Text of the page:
The Huge, Chewy Pears

A branch heavy with Dorothy's pears; she thinks this tree might be 60 years old.
A branch heavy with Dorothy's pears; she thinks this tree might be 60 years old.

As I rolled down the news feed on Facebook this afternoon, I came across a post by my longtime friend Pam, who spoke of the “magnificence and beauty” of watching nature on this late-summer afternoon. She is in northern Arkansas hill country, so the days and the scenery are a little different than my slice of bucolic splendor here in southern Oklahoma, but we do share the same blue skies today, the same warm breeze, the same signs.

Those signs say that summer is ending.

When I read her post and a couple of comments, it inspired me to go outside again, this time with the intention of photographing one of the most comical signs of the end of summer for us, the huge, chewy, spotty pears that fill our de facto mother-in-law Dorothy’s oldest pear tree down by the barn. Unlike the peaches that I snag in June when I mow, the fruit of this tree isn’t pretty. Still, I have fun eating them, or trying to eat them, at this time of year. Fortunately, I have strong teeth, because these things are like concrete. Once I actually get under the skin, the flavor is pretty good, and the meat is snow-white. It crunches like Styrofoam as I chew it.

Testing my dental mettle; a pear with a bite out of it tonight.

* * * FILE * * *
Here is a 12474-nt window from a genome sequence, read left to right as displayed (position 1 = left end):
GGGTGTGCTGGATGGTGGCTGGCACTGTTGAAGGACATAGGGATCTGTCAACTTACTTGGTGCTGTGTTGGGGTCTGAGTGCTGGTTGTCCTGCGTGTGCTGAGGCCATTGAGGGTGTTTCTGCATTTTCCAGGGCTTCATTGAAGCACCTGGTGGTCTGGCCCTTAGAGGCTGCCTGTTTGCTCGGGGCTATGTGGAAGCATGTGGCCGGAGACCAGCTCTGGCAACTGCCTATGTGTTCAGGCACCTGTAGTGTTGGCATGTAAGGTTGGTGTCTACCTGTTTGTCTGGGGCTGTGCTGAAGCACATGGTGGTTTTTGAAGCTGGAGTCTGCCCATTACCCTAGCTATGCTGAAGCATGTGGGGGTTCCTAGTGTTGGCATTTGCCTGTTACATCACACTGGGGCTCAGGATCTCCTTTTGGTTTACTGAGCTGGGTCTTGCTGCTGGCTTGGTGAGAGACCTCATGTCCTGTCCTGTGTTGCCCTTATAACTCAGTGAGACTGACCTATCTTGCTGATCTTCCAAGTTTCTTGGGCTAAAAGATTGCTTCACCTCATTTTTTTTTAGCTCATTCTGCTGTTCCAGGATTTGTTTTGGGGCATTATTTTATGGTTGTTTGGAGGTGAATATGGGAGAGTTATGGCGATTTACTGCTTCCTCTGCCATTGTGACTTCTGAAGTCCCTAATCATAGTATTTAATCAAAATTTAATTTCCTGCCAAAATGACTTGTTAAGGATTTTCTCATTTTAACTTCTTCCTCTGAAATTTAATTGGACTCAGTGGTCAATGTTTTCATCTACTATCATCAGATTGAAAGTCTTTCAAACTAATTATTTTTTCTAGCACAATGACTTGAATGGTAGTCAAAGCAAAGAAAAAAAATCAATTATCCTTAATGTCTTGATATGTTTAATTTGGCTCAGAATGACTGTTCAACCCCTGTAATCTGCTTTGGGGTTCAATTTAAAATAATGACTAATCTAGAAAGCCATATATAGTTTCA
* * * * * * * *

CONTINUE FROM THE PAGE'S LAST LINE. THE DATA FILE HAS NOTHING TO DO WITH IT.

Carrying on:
Testing my dental mettle; a pear with a bite out of it tonight.

There are other fruit trees on Dorothy’s end of the patch. There is an apple tree nearby that makes giant, flavorless, mealy green apples, and next to that is another pear tree that makes bitter, brown pears. A little farther down the driveway is a tiny cherry tree that makes incredibly sour cherries. Out in the woods are wild plums, and of course the insanely brambly blackberry patch on the west end of the property.

After photographing the pears and eating one, I checked on the goats (who won’t even look at those pears, let alone eat them), and picked a nice bundle of green peppers from the garden. I looked around again and saw the signs: summer is ending.

My shirt filled with green peppers from the garden; it's also been a great year for tomatoes.
My shirt filled with green peppers from the garden; it's also been a great year for tomatoes.
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1 Comment

  1. “Gase” reminds me of a press release we received from the Seminole County retired educators club, with this word: “Educashun” included. I guess when they retire from teaching, they really retire.

    I pushed hard for us to run it “as is” with a note saying that word was included in the press release, but Ms. Anson voted me down. :-)

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